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JournalISSN: 0021-8812

Journal of Animal Science 

About: Journal of Animal Science is an academic journal. The journal publishes majorly in the area(s): Beef cattle & Population. It has an ISSN identifier of 0021-8812. Over the lifetime, 29825 publication(s) have been published receiving 930744 citation(s).


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Journal ArticleDOI
TL;DR: The Cornell Net Carbohydrate and Protein System has a submodel that predicts rates of feedstuff degradation in the rumen, the passage of undegraded feed to the lower gut, and the amount of ME and protein that is available to the animal.
Abstract: The Cornell Net Carbohydrate and Protein System (CNCPS) has a submodel that predicts rates of feedstuff degradation in the rumen, the passage of undegraded feed to the lower gut, and the amount of ME and protein that is available to the animal. In the CNCPS, structural carbohydrate (SC) and nonstructural carbohydrate (NSC) are estimated from sequential NDF analyses of the feed. Data from the literature are used to predict fractional rates of SC and NSC degradation. Crude protein is partitioned into five fractions. Fraction A is NPN, which is trichloroacetic (TCA) acid-soluble N. Unavailable or protein bound to cell wall (Fraction C) is derived from acid detergent insoluble nitrogen (ADIP), and slowly degraded true protein (Fraction B3) is neutral detergent insoluble nitrogen (NDIP) minus Fraction C. Rapidly degraded true protein (Fraction B1) is TCA-precipitable protein from the buffer-soluble protein minus NPN. True protein with an intermediate degradation rate (Fraction B2) is the remaining N. Protein degradation rates are estimated by an in vitro procedure that uses Streptomyces griseus protease, and a curve-peeling technique is used to identify rates for each fraction. The amount of carbohydrate or N that is digested in the rumen is determined by the relative rates of degradation and passage. Ruminal passage rates are a function of DMI, particle size, bulk density, and the type of feed that is consumed (e.g., forage vs cereal grain).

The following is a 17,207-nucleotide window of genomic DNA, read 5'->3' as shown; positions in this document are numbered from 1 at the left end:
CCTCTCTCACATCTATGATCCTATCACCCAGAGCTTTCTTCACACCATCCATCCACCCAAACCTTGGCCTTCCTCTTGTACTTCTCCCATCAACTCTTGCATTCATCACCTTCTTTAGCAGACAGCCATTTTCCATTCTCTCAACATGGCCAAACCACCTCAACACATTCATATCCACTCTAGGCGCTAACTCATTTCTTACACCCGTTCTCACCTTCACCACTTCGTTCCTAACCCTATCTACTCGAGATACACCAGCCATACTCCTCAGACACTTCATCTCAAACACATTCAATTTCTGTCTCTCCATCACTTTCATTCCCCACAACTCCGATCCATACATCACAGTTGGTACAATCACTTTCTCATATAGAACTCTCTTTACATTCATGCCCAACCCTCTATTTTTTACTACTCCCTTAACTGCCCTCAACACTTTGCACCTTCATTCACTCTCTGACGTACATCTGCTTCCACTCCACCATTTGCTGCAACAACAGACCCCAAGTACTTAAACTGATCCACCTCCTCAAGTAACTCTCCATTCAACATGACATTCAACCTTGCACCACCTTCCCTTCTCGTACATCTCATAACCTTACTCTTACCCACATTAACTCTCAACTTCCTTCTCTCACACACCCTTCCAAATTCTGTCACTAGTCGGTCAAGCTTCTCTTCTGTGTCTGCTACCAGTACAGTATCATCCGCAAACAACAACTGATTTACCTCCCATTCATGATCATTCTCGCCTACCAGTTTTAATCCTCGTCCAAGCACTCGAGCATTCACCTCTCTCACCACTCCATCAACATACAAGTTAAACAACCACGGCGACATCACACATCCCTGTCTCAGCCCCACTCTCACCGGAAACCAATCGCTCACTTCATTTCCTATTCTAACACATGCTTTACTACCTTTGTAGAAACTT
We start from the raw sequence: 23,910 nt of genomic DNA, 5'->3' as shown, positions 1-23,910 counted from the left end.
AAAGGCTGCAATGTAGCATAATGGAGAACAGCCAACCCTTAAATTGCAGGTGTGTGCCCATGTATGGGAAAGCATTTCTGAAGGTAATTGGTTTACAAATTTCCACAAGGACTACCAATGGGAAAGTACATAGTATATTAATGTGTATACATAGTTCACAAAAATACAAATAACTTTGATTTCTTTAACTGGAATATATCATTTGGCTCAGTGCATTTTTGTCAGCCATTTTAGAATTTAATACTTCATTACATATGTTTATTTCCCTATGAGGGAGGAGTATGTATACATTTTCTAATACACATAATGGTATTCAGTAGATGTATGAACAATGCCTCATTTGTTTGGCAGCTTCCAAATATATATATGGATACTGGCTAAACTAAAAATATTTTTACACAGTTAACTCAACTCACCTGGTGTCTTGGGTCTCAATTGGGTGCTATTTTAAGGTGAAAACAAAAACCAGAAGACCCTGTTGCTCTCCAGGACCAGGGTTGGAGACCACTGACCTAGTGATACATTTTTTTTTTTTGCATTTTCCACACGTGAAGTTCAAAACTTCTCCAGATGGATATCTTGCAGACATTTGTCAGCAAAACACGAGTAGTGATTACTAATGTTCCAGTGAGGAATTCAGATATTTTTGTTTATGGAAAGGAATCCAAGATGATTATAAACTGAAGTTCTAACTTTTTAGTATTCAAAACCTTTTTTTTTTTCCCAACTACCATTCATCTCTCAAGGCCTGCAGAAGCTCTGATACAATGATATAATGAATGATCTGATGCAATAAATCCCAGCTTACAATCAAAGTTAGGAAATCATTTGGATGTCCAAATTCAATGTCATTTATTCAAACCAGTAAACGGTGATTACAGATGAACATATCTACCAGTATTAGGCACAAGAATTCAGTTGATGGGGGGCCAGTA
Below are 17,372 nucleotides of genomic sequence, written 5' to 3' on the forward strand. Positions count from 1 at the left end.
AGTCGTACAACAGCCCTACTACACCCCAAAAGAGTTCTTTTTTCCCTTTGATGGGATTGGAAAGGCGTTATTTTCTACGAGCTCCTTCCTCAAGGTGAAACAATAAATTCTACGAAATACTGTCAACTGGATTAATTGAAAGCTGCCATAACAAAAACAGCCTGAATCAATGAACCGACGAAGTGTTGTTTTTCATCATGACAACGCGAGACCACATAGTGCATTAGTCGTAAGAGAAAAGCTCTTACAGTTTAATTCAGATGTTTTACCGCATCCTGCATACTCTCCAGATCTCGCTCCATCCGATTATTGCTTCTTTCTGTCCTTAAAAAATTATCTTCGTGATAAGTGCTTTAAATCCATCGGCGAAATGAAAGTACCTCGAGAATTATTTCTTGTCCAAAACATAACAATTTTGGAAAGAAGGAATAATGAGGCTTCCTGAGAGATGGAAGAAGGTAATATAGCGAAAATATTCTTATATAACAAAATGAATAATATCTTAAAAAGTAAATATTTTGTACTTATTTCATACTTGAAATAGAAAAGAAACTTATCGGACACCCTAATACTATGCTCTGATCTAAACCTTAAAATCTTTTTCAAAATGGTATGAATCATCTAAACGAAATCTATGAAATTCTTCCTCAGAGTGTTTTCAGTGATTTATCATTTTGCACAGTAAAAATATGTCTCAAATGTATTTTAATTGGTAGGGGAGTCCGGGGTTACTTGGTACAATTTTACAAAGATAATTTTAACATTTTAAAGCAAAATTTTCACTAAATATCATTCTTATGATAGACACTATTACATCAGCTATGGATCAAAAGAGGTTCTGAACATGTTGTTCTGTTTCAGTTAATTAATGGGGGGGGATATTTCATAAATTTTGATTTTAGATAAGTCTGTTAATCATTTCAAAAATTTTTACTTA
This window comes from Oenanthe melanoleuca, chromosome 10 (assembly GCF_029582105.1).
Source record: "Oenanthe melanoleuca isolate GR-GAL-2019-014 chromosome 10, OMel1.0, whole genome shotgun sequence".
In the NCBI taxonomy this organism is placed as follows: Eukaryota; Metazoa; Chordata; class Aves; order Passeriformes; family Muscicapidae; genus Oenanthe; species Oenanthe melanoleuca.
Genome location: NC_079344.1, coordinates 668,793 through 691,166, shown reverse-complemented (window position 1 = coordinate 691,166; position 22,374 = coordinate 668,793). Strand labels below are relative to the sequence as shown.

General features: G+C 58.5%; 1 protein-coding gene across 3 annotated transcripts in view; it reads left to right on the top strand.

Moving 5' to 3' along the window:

3,151 citations

Journal ArticleDOI
TL;DR: This procedure implements random effects in the statistical model and permits modeling the covariance structure of the data, and can compute efficient estimates of fixed effects and valid standard errors of the estimates in the SAS System.
Abstract: Mixed linear models were developed by animal breeders to evaluate genetic potential of bulls. Application of mixed models has recently spread to all areas of research, spurred by availability of advanced computer software. Previously, mixed model analyses were implemented by adapting fixed-effect methods to models with random effects. This imposed limitations on applicability because the covariance structure was not modeled. This is the case with PROC GLM in the SAS® System. Recent versions of the SAS System include PROC MIXED. This procedure implements random effects in the statistical model and permits modeling the covariance structure of the data. Thereby, PROC MIXED can compute efficient estimates of fixed effects and valid standard errors of the estimates. Modeling the covariance structure is especially important for analysis of repeated measures data because measurements taken close in time are potentially more highly correlated than those taken far apart in time.

2,654 citations

Journal ArticleDOI
TL;DR: Knowing the factors that impact methane production can result in the development of mitigation strategies to reduce methane losses by cattle and implementation of these strategies should result in enhanced animal productivity and decreased contributions by cattle to the atmospheric methane budget.